Window washing is a $40 billion/per year industry and still mostly requires a large investment of human capital with inherent risks to human life. Amazingly, window washing only rarely causes worker fatalities, but there is always a risk of injury when people are on the exterior of buildings on scaffolding or hanging by ropes. So it is no wonder that there is interest in using machines to make this job safer and less dependent on human labor.
Here at Spraytech we have chosen to use spraydrones controlled by a drone pilot who is safely on the ground. Our drones never actually touch the glass but we are able get the glass 95% cleaner than before with our three-step process. Step 1 is a heated, pressurized and deionized water to remove solids and dust. Then we use a cold-warer soft-wash system to apply cleaning solution appropriate for the material we are cleaning: spot-cleaners on bird droppings or rust, window cleaner or facade wash, followed by another pressurized hot-water spot-free rinse.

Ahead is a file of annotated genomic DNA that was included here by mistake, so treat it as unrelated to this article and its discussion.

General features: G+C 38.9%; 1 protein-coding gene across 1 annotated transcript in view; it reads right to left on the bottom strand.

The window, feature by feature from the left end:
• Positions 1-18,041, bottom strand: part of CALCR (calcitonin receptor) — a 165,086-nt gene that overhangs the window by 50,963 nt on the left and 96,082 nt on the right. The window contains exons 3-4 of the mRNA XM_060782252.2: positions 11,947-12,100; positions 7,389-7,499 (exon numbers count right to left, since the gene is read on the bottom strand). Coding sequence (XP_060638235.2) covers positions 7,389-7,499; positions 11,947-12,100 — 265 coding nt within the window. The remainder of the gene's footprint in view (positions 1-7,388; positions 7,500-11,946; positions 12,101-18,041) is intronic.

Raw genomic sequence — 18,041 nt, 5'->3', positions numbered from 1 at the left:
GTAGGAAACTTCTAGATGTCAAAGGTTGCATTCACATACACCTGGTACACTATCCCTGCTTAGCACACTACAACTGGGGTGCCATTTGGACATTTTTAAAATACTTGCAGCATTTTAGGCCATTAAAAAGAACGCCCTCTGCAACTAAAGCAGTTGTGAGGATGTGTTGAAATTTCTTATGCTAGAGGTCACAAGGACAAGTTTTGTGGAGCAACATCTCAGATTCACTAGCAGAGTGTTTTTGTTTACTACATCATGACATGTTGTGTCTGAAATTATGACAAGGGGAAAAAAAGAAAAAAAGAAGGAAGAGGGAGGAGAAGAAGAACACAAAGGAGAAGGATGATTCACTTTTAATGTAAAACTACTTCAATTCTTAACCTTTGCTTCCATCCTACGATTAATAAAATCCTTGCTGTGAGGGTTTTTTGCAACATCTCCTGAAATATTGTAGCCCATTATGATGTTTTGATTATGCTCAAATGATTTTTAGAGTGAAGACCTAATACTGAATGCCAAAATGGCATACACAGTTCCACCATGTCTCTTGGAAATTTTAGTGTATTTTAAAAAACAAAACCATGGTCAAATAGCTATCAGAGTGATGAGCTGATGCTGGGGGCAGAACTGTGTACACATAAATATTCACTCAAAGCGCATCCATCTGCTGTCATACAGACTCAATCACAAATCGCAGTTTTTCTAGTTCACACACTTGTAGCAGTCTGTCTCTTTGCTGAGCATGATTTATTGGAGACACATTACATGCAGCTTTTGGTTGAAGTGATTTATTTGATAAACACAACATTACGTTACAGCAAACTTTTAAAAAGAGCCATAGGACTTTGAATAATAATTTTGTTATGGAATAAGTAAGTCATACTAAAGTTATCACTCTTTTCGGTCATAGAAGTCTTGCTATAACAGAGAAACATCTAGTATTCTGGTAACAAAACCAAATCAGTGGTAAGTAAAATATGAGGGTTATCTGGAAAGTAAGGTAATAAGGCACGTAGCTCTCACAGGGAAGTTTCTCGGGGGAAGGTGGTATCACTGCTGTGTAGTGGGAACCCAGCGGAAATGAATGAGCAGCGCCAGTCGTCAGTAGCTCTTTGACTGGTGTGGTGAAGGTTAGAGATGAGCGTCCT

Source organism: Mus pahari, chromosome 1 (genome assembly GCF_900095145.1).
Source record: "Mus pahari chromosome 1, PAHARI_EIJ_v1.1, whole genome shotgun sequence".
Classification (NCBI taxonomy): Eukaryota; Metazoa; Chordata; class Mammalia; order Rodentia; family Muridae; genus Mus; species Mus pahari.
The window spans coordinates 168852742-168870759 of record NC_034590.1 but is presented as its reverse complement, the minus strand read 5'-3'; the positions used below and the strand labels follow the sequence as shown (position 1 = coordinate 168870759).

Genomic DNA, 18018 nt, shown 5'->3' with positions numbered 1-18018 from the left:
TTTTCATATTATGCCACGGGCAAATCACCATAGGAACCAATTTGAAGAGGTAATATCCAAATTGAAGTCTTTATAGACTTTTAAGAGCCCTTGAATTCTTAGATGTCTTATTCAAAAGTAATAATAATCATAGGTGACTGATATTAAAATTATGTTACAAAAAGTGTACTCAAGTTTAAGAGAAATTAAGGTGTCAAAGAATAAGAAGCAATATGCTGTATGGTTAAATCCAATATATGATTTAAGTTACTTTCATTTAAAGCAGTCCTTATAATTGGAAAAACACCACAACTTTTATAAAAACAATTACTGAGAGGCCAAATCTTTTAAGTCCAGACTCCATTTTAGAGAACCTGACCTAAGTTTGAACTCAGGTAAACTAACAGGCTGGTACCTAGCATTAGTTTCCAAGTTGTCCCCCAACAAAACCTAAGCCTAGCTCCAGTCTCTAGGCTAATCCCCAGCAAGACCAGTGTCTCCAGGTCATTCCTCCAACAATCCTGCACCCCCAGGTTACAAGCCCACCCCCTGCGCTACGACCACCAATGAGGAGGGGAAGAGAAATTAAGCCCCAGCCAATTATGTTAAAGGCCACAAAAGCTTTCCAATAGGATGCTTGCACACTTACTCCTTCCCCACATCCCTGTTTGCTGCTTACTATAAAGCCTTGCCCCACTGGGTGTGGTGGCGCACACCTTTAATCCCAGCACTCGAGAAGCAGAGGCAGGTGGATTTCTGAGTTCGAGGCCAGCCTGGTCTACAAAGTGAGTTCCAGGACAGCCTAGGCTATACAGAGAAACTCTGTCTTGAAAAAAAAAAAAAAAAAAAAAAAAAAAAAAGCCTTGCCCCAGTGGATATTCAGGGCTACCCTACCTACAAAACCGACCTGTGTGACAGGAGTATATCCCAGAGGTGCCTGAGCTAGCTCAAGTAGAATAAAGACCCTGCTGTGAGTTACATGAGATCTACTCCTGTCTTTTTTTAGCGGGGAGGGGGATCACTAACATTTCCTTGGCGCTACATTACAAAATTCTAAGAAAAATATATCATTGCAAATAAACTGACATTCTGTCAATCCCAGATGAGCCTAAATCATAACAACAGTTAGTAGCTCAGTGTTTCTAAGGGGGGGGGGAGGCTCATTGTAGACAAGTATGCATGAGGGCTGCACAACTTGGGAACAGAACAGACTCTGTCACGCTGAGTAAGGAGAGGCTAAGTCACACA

Another potential solution to automate and make window washing more efficient is to use robotics. In fact, a company named Skyline Robotics (https://www.skylinerobotics.com/meet-ozmo) has developed a robotic window washing system and recently received additional funding to continue the development of ”Ozmo” which is the name of their window washing robot, soon to be in place on some of the most iconic buildings in New York City.
Different buildings will require different solutions, and I think there will be a place in the window washing world for robotics. However, our spray-drone technology is ready for prime-time now and we can clean smaller buildings that do not require their own robotic unit.